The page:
Tokenization: The Future of Securities or Just a Digital Dream?

DTCC Connection
3 min readSep 29, 2023
Jennifer Peve, DTCC Managing Director, Global Head of Strategy and Innovation

Over the last few years, tokenization has been a focus for many financial firms. Yet despite prominent platform launches, wide-scale adoption has yet to be achieved. Jennifer Peve, DTCC Managing Director, Global Head of Strategy and Innovation, spoke about the challenges facing the future of tokenization with a panel of industry experts at Sibos 2023.

Related: Advancing the Digital Asset Era, Together

Regulatory Disparity

Regulatory challenges loom large in the U.S while other regions have seemingly embraced tokenization. Peve noted that in the U.S., firms such as DTCC have shifted their focus toward demonstrating regulatory compliance examining the technical, legal and business risks and controls for any given use case. As a financial market infrastructure, DTCC leverages a taxonomy of risk and controls and through pilots executed in collaboration with key stakeholders seeks to validate the control framework and demonstrate how the use case can achieve regulatory compliance.

In the EU, the situation among markets varies by country. Transparent regulatory regimes have helped advance progress in certain jurisdictions that have embraced token-based infrastructure. The UK government has launched a permanent security sandbox to allow developers a secure setting to test and evaluate products. And Switzerland may have the most advanced legal framework for digital securities. In 2022, the country was the home to a UBS-launched 375 million Swiss franc digital bond that is publicly traded and settles on both blockchain-based and traditional exchanges.

In an audience poll asking about which region was at the forefront of tokenization, the resounding answer was APAC, thanks to regulatory regimes that have supported growth. Not only is the area the most advanced in terms of central bank digital currency (CBDC) pilots and launches, but it is also leading the way in projects such as trials on tokenized asset network models by Singapore’s national bank, the Monetary Authority of Singapore (MAS). In fact, MAS has directly contributed to the funding of tokenization projects nationally and for global initiatives.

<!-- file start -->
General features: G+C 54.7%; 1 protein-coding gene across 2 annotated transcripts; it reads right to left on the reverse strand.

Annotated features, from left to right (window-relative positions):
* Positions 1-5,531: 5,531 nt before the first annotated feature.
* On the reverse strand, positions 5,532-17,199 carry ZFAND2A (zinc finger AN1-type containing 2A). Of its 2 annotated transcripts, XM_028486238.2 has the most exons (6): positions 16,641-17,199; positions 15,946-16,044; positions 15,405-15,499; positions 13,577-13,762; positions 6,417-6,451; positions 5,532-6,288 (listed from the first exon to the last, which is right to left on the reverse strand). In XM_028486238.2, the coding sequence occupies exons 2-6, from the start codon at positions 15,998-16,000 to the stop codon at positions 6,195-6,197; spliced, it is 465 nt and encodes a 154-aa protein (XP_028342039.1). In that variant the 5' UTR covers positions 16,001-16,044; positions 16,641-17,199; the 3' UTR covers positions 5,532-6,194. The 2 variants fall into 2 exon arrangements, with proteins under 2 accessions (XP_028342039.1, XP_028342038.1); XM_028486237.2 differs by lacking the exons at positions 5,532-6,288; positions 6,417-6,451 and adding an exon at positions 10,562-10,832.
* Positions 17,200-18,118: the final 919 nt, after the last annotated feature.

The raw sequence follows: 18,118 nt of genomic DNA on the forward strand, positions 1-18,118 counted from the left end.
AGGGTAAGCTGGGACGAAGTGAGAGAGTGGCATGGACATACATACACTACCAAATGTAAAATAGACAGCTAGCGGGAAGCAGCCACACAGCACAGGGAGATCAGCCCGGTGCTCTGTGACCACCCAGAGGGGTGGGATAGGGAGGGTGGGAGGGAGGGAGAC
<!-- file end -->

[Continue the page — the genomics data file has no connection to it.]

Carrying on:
Pillars to Industry Adoption

While there are several challenges to industry adoption of DLT/digital asset solutions, when the audience was asked what was needed to drive further adoption, regulatory issues were at the forefront. In order to achieve scale, panelists noted three key points:

Regulatory framework — The regions with the most transparent regimes — those with defined rules around the securitization of assets — have made the largest advances.

Common taxonomy — What is a tokenized asset, and what does it include? A lack of common definitions creates confusion as well as being a deterrent to adoption.

Standardization — Protocols and innovation for the underlying technologies, consistency in standards is needed to reduce friction. It’s not just about the technology standards, there are legal, resiliency, privacy, smart contract, and network components that if we can develop a consistency in approach, we will be benefit from efficiency, scale and resiliency.

Regulatory challenges loom large in the U.S while other regions have seemingly embraced tokenization.

Peve noted that industry engagement over tokenized assets has returned despite the challenging regulatory environment. “We’re seeing a return to collaboration to think through some of the challenges, but instead of focusing on just one capability, market participants are looking at the full end-to-end cycle. Borderless collaboration will bring jurisdictions together. There’s lots of exciting things happening in Europe and Asia that can inform how we move forward in the U.S.”

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